For the past 5 years, I have been focusing on running, cycling and swimming since I do a couple of sprint triathlons every summer. All three of those activities are solitary. Sure, you can run with a friend, but that’s if you find someone who is at the same level as you, with the same goals as you have. I’ll bet that 90% of the runners or cyclists you’ll see on any given day are alone. It’s the nature of those three sports, at least in terms of training.
What I realized that morning a couple of weeks ago, while hoping that other cyclists would join me for a training ride, is that I have become bored with cycling long distances alone and bored with running alone. This was a revelation that was both disappointing and enlightening. Disappointing because I realized once again how solitary we all are and how hard it is to make connections that work unless certain variables are in place, but enlightening because I realized it was time to move on to something new. I can keep running and cycling, but I need to switch up my goals and focus them on other activities, perhaps even something I’ve never tried before.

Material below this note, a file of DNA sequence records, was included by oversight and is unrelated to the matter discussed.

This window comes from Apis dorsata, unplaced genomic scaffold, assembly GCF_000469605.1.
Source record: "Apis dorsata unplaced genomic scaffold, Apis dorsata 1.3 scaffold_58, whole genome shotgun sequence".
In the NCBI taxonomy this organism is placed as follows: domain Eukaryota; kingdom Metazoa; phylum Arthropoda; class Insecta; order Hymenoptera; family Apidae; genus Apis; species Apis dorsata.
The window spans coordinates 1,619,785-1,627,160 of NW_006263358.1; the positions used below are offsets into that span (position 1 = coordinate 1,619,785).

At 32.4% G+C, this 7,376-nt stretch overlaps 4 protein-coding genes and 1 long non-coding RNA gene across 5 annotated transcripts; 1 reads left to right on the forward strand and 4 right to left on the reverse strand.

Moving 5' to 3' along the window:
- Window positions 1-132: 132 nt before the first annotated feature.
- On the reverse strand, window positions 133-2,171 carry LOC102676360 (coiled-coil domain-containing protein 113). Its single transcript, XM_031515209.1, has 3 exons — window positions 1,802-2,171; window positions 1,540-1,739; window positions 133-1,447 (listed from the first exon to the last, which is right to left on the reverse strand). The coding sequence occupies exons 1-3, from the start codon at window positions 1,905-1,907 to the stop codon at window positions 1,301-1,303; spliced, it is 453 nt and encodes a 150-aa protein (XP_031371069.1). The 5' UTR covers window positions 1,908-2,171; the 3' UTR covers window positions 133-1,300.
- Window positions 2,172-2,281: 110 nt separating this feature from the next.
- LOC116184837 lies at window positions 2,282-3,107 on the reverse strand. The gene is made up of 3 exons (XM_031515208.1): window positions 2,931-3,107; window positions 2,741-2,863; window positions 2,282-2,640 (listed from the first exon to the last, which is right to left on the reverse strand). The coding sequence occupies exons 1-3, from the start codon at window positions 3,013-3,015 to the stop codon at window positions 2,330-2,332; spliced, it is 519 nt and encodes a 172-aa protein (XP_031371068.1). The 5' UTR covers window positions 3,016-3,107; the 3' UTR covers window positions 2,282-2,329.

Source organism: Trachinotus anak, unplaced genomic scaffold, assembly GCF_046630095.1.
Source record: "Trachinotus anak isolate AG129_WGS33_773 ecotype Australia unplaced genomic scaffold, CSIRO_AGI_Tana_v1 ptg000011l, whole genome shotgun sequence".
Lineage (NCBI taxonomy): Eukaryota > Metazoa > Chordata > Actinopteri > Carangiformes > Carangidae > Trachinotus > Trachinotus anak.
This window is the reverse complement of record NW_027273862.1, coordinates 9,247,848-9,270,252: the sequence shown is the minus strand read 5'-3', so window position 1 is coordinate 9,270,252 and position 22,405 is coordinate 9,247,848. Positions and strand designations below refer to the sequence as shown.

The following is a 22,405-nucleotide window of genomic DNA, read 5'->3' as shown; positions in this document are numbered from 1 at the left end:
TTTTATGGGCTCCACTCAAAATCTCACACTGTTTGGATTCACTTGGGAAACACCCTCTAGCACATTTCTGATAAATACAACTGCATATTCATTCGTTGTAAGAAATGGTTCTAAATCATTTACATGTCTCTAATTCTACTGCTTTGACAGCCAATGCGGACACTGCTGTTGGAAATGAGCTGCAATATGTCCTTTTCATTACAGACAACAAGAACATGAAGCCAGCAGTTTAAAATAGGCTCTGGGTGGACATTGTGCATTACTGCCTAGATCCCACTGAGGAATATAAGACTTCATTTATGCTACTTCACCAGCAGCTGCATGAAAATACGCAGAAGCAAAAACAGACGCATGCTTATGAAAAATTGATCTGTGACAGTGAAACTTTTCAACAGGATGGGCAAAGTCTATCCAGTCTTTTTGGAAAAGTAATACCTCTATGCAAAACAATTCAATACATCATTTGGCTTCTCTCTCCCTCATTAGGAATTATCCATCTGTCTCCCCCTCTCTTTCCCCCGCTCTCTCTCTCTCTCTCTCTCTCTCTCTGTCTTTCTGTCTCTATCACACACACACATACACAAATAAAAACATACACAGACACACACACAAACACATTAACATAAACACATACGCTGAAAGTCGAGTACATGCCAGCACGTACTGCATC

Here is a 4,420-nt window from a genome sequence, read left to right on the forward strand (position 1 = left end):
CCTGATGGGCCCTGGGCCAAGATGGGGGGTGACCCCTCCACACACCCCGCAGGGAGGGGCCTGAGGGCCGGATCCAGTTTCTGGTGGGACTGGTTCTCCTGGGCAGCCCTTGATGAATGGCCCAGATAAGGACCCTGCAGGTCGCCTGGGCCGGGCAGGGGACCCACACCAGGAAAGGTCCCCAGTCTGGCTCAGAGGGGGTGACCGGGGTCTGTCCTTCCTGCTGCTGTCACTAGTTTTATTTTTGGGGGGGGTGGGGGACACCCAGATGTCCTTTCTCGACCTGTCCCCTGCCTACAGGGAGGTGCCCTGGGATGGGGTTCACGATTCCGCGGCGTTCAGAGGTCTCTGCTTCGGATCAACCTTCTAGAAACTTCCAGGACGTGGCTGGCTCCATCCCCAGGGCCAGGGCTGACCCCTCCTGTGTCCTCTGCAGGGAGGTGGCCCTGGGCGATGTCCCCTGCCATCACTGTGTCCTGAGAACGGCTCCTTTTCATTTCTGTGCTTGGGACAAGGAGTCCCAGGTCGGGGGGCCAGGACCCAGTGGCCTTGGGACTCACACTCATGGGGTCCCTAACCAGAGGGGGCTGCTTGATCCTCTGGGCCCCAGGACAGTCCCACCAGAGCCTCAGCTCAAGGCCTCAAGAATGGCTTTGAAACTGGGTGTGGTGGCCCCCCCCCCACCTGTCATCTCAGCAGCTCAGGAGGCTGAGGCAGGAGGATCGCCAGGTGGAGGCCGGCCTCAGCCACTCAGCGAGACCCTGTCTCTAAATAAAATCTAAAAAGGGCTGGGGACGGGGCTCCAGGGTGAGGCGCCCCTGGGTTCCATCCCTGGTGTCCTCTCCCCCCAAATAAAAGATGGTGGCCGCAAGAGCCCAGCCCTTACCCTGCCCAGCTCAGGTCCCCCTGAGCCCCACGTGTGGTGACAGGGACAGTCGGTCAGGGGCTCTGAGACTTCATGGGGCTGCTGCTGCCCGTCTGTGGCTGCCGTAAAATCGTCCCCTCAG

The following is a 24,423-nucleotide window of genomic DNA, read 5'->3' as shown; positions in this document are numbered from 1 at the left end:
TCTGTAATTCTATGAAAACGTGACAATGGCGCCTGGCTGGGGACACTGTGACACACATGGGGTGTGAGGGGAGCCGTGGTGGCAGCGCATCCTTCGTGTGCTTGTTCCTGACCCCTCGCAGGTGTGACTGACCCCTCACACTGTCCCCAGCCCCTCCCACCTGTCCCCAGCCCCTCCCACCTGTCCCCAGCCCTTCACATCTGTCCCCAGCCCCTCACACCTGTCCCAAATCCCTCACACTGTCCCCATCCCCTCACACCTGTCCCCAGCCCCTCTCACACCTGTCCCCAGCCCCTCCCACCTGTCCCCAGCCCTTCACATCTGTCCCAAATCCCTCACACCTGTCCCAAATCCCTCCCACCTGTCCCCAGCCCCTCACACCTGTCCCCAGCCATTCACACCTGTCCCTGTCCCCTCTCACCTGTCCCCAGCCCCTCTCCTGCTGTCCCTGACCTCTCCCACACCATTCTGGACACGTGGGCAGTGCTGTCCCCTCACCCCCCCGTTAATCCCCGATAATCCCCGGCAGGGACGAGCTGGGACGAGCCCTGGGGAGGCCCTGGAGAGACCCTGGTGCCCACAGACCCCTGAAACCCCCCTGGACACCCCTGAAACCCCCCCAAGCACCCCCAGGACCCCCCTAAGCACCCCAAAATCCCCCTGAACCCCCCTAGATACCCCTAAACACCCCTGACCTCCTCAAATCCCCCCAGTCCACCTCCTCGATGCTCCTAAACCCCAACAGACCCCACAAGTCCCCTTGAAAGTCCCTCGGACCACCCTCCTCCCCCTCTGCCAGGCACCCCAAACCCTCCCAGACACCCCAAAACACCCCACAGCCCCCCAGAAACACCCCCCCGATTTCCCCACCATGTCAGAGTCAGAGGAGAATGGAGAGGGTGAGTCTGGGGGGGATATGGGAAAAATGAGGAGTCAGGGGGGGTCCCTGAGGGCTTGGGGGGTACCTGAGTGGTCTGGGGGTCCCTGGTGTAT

It’s time to shake things up a bit. It’s great to get into a workout routine. Routines help to keep us on track so we can stay committed to exercise. But doing the same thing for too long can lead to boredom, burnout and possibly giving up exercise altogether. Unfortunately, another element of human nature is our natural resistance to change, so here are some tips to help you turn things around if you’ve ended up in the same place I have:
Time to try something new!
1. Try using different machines at the gym: Have you ever noticed that there are different machines at the gym focusing on the same body area? That’s because people may like one over the other, or they may use both for variety. Try a machine you haven’t you used before. You might just like it more!